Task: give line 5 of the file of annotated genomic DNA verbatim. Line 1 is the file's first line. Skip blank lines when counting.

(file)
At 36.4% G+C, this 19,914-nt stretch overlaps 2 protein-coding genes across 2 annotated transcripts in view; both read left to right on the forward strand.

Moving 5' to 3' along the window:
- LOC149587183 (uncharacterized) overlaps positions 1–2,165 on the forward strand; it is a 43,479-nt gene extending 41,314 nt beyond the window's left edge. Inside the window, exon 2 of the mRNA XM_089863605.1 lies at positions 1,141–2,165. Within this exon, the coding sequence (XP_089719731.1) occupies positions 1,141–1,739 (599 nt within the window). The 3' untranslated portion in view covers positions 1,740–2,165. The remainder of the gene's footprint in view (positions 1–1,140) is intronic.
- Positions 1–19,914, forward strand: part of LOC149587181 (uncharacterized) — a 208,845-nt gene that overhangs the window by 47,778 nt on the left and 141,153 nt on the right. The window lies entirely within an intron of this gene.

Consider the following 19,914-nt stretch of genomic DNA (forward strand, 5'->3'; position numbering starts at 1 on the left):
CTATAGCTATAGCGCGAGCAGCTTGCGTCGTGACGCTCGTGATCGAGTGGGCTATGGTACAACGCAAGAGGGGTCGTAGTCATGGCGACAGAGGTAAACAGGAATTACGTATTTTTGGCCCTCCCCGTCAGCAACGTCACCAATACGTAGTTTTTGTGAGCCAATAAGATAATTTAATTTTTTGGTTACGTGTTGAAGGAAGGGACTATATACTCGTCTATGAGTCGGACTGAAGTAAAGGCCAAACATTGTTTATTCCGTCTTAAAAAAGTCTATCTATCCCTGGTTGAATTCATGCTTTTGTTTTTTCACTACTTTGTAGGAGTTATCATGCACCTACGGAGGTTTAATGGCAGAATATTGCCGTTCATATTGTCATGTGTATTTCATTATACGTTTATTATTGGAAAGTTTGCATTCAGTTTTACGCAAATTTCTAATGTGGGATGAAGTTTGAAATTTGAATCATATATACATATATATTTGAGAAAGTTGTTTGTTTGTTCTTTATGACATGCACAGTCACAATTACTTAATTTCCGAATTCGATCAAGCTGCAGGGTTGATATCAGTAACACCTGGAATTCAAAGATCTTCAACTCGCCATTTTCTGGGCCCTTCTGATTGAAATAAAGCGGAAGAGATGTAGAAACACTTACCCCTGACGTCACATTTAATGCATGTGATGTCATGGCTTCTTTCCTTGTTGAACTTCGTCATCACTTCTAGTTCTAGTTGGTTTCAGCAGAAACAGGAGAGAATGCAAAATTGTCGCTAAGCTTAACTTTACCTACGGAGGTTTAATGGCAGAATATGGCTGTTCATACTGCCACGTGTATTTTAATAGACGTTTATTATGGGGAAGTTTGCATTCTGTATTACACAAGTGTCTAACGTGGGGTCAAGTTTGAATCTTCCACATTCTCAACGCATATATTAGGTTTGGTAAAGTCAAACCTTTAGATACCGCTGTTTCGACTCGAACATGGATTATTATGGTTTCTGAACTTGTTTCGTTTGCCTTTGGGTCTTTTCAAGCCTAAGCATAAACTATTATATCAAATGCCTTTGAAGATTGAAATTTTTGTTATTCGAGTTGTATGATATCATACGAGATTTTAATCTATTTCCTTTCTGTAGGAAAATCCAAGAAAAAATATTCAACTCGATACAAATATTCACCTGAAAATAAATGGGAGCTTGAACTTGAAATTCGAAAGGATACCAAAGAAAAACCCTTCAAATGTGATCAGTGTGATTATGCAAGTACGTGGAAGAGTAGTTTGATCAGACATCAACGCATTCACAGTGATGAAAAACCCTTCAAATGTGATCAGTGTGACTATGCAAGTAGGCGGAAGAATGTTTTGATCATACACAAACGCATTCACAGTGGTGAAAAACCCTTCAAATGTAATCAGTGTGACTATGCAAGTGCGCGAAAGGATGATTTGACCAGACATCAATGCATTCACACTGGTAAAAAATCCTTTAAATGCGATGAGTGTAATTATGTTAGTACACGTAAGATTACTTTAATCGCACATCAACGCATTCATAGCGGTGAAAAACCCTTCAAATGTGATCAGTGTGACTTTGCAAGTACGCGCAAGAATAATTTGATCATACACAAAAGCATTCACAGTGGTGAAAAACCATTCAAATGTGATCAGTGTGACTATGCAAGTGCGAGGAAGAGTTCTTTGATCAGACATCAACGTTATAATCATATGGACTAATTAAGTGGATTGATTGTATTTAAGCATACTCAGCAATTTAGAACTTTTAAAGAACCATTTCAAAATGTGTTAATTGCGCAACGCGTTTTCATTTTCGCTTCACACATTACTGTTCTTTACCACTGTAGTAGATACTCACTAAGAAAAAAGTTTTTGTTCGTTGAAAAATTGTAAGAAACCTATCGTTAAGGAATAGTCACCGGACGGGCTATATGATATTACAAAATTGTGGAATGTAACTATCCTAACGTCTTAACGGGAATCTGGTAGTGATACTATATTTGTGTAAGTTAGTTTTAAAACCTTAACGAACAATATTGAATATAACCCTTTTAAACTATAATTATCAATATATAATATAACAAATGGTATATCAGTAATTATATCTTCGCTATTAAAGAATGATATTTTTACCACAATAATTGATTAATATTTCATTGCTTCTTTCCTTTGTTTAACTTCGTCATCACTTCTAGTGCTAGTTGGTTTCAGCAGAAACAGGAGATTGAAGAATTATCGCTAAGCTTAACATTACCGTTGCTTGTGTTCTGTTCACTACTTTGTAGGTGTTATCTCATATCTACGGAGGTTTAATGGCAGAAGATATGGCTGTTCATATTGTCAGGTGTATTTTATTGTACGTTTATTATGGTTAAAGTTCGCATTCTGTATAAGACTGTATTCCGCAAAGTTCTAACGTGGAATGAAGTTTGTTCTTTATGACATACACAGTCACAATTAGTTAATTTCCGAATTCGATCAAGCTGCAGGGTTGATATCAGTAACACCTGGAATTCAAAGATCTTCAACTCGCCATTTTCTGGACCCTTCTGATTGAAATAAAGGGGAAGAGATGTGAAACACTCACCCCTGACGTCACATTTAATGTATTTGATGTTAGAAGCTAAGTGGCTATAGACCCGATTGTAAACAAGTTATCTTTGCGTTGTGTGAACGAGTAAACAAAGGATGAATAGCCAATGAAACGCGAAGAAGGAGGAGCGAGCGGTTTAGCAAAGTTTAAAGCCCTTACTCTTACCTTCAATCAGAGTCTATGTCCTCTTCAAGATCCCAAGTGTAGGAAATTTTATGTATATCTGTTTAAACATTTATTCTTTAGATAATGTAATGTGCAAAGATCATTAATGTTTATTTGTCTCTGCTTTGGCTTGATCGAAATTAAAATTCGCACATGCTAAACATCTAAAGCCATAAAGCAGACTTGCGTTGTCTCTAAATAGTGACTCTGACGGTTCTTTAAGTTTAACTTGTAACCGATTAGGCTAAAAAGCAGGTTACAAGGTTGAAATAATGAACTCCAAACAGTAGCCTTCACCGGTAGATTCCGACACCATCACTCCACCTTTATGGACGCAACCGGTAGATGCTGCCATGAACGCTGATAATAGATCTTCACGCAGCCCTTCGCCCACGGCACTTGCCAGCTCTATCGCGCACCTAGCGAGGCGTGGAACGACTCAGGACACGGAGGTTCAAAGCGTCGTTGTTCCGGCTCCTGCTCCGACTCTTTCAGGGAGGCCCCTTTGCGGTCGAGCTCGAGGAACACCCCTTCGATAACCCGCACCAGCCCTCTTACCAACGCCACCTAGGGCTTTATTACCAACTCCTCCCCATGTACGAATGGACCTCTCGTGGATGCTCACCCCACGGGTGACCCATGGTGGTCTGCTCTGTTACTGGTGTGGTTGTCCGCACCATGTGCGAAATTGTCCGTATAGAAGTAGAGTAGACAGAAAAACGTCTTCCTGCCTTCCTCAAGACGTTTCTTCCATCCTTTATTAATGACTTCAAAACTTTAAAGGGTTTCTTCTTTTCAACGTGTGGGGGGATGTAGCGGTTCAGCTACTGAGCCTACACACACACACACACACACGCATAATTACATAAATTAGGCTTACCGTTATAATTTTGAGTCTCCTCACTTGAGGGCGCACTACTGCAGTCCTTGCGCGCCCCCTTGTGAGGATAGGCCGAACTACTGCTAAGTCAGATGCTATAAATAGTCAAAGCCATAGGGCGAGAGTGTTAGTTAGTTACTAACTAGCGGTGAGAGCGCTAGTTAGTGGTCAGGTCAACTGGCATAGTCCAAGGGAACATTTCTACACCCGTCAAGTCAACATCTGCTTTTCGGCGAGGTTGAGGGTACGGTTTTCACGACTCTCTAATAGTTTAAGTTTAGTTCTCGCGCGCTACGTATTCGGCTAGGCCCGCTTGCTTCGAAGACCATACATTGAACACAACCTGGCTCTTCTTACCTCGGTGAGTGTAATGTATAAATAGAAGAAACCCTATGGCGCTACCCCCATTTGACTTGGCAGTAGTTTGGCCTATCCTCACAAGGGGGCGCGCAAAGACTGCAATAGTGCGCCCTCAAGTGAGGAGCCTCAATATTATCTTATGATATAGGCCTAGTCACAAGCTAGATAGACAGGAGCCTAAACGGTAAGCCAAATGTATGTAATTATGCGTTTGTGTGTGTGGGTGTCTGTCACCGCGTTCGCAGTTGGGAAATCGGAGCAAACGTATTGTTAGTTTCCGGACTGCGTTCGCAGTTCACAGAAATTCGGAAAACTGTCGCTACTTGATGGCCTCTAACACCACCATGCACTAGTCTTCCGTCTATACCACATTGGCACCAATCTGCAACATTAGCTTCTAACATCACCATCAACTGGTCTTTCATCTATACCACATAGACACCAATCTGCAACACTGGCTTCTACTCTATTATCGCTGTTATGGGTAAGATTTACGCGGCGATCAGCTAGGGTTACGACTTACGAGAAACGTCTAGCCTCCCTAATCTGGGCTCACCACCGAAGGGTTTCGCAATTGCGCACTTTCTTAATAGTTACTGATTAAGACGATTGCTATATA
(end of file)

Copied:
Consider the following 19,914-nt stretch of genomic DNA (forward strand, 5'->3'; position numbering starts at 1 on the left):